Category Archives: Kids Health

A Not-So-Secret Weapon Against Cardiovascular Disease

If you are one of those people who are tired of hearing about how good fruits and vegetables are for you, this may finally get your attention: A certain nutrient found in them reduces the risk of cardiovascular disease and early death.

In a large study, researchers noted that high levels of vitamin C in the blood are associated with a decreased risk ofcardiovascular disease and early death. And fruits and vegetables are the best way to raise those levels of vitamin C.


Those people who had diets high in fruits and vegetables had a 15% lower risk of developing cardiovascular disease and a 20% lower risk of early death compared with those who very rarely ate fruit and vegetables.

Vitamin C serves many functions in the body. It is vital for the growth and repair of body tissues. It is necessary to heal wounds and form scar tissue, and it aids in the formation of collagen that is needed to make skin, tendons, and ligaments. It is also an important antioxidant that blocks some of the harm caused by free radicals in the body. These destructive molecules are believed to play a role in the aging progress and are suspect in the cause of cancer and heart disease.

“We know that fruit and vegetables are healthy, but now our research is pinpointing more precisely why this is so. Eating a lot of fruit and vegetables is a natural way of increasing vitamin C blood levels, which in the long term may contribute to reducing the risk of cardiovascular disease and early death,” Boerge Nordestgaard, a clinical professor at the Faculty of Health and Medical Sciences, University of Copenhagen, and a consultant at Herlev and Gentofte Hospital, said in a statement.

Getting the vitamin from food is preferable to supplements he adds. Not only is it more likely to help people develop a healthier lifestyle, food sources contain other nutrients that contribute to health and that may work best in conjunction with vitamin C.

Our bodies cannot make vitamin C, so we must obtain it from the foods we eat. All fruits and vegetables contain vitamin C, but some are better sources than others.


Citrus fruits are the most well-known source of the vitamin, but cantaloupe, watermelon, kiwi, strawberries, and blueberries are also good sources. Vegetable sources include broccoli, potatoes, red and green peppers, tomatoes, and leafy greens. All it takes is five servings (generally a half cup each) to meet your quota for the day.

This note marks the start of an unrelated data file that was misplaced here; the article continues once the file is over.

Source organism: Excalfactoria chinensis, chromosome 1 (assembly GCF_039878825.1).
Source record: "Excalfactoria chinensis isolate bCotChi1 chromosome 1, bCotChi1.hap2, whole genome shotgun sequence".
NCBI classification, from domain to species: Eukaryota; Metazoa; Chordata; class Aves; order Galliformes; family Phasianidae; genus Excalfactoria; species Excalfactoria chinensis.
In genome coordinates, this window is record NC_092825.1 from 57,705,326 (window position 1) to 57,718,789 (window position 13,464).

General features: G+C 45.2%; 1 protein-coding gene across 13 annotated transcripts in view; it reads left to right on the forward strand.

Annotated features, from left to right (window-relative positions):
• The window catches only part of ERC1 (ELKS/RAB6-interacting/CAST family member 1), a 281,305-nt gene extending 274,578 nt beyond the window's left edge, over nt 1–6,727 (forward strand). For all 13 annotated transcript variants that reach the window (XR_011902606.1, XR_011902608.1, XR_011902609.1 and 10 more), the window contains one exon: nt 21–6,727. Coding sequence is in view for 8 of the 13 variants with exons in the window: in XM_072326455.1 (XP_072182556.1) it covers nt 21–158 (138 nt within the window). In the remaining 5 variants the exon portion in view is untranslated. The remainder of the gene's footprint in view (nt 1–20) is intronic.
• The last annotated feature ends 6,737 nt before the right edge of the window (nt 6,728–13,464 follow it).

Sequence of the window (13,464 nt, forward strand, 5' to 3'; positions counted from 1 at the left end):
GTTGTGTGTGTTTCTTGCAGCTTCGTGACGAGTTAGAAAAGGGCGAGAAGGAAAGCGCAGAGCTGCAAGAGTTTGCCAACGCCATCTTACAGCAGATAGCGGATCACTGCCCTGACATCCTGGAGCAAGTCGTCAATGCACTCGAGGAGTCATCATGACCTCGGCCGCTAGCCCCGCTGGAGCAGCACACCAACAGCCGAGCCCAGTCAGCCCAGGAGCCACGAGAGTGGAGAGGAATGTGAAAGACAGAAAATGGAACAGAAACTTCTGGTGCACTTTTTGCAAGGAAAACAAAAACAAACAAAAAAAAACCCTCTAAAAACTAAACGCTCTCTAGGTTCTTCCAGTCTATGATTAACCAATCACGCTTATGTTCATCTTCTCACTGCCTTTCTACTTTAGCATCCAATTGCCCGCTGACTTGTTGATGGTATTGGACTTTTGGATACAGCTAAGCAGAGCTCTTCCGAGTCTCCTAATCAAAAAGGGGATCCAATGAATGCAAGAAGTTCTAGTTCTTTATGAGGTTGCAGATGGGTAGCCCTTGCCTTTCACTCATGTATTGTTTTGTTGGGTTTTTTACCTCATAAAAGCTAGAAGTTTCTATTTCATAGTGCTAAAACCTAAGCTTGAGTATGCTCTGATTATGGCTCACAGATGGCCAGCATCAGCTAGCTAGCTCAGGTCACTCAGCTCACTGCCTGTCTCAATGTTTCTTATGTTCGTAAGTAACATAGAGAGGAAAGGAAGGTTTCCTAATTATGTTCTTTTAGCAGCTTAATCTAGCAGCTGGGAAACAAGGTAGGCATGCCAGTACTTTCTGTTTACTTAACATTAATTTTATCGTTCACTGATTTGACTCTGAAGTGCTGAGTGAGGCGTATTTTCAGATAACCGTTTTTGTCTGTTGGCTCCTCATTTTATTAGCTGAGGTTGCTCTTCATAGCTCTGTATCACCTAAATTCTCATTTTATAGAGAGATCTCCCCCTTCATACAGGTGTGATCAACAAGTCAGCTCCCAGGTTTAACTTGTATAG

The study is published in the American Journal of Clinical Nutrition.


Less than 3%

There are really only a few basic habits we know should help keep people healthy: eating well, exercising, avoiding smoking, and keeping body fat in check.

Turns out a shockingly tiny number — just 2.7 percent — of Americans actually manage all four habits, according to a new study published in Mayo Clinic Proceedings.

The research, led by Paul Loprinzi of the University of Mississippi, used data about the lifestyles of nearly 5,000 US adults from the 2003 to 2006 National Health and Nutrition Examination Survey. (That’s the Centers for Disease Control and Prevention’s biggest national health survey.)

The researchers zeroed in on information about exercise (whether people got 150 minutes of moderate to vigorous physical activity weekly based on accelerometer data) and smoking status (measured by blood levels of cotinine, a biomarker for tobacco exposure). As for eating habits, the researchers looked at self-reported 24-hour recall data about diet and used the Healthy Eating Index score (an indicator of diet quality that takes into account how many fruits and vegetables people eat, as well as meat, beans, oil, saturated fat, alcohol, and sodium). To evaluate physical fitness, they also looked at body fat percentage.


The researchers also looked at how these behaviors corresponded with biomarkers related to chronic diseases like diabetes and heart disease, including cholesterol and fasting glucose.

The findings were stark.

Only about 38 percent of Americans surveyed had a healthy diet, just 10 percent had a normal body fat level, and fewer than half (47 percent) were sufficiently active. On the upside: 70 percent of adults reported themselves as nonsmokers. But overall, fewer than 3 percent of Americans managed all four healthy lifestyle behaviors. Eleven percent had none.

Generally, the researchers also found, people who had three or four of these behaviors had better biomarker measures compared with those who managed none.


This new research should be a reminder of how difficult behavior change is, and how addressing society’s obesity challenge is going to take more than simply telling people to eat better and exercise more.

From VOX, read post here

Have You Built a Quit Plan? |

Planning ahead improves your chances of quitting smoking for good. Follow these steps to create your own individual quit plan.


Source: Have You Built a Quit Plan? |

quitSTART |

quitSTART is a fun, free app with tips to help you quit smoking: Distract yourself from cravings with games and challenges; earn badges for smokefree milestones; share your progress with your friends


Source: quitSTART |

18 Ways Smoking Affects Your Health |

The Great American Smoke Out is coming….

Every year since the 1970’s the third Thursday in November has been designated to help those quit tobacco use.  For the next six weeks, I’ll share tips and guidelines to help you, or someone you love, quit


Smoking Effects Quitting Effects

Source: 18 Ways Smoking Affects Your Health |


National Stop Bullying Day, which is referred to by some as “unity” Day is celebrated annually on the second Wednesday in October  This annual celebration is to bring awareness of the need to stand up against and put and end to bullying.



Use #NationalStopBullyingDay to post on social media.

October is National Spinal Health Month

Choose Chiropractic First